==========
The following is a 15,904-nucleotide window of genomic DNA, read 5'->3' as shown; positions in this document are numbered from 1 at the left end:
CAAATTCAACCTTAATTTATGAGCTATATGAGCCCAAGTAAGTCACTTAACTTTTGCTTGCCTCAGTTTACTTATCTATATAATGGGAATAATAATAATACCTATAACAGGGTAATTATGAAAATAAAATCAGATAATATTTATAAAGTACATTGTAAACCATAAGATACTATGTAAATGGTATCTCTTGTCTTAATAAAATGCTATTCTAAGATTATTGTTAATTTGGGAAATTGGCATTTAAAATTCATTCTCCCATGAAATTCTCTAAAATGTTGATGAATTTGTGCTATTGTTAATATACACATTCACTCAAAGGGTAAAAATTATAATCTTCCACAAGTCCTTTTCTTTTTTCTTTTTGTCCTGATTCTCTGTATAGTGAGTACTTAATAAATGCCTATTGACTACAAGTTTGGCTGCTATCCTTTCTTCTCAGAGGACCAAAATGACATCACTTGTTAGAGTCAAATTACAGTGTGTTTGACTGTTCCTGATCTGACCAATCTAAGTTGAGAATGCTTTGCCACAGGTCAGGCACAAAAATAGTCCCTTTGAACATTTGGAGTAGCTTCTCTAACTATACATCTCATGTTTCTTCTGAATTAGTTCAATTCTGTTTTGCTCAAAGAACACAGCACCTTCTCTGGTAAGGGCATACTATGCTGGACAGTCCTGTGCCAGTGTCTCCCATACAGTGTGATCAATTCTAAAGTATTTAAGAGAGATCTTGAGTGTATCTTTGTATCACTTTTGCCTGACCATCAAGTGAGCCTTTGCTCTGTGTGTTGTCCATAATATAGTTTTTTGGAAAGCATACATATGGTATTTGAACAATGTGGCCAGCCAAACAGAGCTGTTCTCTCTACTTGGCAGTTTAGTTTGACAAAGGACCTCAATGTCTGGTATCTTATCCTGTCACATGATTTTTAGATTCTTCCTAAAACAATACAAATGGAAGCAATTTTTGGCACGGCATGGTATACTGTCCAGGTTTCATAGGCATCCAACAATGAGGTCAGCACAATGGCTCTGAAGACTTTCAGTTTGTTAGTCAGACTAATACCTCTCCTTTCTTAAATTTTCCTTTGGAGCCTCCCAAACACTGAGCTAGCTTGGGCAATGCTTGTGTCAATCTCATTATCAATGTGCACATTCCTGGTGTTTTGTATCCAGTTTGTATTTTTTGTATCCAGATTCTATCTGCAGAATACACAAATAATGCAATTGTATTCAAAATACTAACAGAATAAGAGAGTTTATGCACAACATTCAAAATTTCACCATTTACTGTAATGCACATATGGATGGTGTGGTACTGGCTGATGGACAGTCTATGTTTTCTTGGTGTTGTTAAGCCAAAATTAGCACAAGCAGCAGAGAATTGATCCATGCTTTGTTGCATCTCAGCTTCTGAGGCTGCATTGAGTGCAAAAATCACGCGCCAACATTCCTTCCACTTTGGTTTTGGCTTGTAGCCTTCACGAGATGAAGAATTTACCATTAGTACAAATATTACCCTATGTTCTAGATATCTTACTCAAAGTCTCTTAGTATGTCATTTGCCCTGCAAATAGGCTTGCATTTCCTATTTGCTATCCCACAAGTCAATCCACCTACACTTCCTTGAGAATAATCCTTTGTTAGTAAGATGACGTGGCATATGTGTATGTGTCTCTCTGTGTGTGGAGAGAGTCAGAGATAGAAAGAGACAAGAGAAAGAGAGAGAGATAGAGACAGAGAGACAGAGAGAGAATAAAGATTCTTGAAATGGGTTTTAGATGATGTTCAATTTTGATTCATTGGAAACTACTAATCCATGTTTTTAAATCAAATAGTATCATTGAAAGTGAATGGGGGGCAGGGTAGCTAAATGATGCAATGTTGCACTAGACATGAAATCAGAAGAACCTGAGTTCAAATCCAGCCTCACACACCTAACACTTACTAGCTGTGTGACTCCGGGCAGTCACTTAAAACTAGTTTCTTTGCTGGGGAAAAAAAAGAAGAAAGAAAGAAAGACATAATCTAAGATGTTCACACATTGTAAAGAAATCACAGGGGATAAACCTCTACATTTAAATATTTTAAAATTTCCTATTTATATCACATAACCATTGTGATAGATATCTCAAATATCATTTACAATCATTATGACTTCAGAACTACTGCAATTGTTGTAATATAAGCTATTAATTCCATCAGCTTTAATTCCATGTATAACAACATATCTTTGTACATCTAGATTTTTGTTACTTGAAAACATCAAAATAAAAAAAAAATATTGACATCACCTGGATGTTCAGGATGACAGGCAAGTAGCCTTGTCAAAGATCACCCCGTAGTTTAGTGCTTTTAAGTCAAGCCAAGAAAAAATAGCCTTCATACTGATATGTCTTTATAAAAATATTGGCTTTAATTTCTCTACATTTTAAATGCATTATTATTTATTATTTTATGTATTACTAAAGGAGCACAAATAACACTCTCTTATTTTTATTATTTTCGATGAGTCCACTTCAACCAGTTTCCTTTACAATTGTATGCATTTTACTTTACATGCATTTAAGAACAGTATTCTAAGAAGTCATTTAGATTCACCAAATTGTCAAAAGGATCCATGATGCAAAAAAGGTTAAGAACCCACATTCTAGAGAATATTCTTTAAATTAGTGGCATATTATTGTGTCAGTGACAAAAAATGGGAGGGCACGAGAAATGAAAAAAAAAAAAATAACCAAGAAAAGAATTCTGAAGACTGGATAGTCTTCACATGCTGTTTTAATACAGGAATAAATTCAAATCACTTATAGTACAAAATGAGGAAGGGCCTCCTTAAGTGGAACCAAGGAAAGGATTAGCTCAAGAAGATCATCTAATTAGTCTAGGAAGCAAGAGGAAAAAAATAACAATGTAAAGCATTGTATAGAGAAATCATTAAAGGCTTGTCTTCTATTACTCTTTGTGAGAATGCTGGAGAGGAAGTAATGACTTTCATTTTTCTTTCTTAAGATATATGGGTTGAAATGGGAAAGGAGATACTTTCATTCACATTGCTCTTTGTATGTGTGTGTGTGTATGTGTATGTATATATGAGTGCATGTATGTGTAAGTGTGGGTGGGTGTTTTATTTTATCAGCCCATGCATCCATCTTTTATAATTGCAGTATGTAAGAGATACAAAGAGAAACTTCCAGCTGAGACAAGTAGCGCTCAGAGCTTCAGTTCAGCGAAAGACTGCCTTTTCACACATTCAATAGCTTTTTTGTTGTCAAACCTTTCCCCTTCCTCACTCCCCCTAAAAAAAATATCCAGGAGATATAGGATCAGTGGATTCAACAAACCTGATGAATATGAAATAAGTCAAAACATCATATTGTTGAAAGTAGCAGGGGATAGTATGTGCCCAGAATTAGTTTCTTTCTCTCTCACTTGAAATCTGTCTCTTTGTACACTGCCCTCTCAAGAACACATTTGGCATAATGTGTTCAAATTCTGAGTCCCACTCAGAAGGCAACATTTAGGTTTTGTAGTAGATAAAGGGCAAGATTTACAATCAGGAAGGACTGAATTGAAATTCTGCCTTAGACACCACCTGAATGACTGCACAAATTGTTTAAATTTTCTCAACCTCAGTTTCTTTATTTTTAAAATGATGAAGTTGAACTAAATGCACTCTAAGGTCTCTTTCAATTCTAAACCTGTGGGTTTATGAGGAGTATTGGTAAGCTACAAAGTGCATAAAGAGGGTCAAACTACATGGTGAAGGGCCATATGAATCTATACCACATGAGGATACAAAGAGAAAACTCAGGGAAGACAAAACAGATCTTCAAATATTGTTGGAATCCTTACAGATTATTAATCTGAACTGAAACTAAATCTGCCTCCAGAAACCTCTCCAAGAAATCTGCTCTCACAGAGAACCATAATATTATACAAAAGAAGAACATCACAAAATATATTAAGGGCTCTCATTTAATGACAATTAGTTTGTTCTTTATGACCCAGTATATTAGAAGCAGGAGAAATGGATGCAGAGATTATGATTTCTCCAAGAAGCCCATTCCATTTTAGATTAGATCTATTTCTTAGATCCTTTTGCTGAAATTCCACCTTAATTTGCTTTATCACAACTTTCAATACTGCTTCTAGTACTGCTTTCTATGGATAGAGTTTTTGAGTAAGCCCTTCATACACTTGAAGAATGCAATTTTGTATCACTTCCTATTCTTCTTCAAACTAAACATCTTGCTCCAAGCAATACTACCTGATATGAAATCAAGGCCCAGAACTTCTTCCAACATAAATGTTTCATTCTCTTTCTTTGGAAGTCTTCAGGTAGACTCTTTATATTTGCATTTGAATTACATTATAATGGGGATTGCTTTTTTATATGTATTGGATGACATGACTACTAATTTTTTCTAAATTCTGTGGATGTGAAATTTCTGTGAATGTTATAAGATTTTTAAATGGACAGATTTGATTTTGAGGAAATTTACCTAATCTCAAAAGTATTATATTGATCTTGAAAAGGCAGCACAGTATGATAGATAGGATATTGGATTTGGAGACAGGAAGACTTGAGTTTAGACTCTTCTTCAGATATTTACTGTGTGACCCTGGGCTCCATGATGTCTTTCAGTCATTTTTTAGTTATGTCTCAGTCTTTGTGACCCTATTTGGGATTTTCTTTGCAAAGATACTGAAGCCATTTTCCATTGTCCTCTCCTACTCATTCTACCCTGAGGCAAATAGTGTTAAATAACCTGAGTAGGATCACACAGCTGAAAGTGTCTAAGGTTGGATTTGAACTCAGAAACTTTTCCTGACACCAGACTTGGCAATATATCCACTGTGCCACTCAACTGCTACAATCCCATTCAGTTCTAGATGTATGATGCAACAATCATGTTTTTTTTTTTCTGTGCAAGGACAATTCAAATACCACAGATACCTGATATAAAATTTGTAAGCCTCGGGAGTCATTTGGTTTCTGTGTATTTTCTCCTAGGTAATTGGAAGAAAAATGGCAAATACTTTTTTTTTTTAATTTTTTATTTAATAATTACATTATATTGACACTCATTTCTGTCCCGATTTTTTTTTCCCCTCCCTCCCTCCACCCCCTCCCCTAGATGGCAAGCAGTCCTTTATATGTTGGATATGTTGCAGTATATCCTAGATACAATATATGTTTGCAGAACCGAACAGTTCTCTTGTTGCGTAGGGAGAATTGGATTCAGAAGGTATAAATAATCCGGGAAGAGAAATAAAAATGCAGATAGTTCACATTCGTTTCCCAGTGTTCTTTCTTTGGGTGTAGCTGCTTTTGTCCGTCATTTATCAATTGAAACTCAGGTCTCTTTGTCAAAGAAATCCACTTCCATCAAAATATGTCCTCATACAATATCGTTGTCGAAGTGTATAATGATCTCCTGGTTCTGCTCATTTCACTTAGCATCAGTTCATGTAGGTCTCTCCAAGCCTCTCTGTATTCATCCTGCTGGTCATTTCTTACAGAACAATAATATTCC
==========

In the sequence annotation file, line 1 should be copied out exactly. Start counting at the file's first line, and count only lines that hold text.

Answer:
The following is a 15,904-nucleotide window of genomic DNA, read 5'->3' as shown; positions in this document are numbered from 1 at the left end: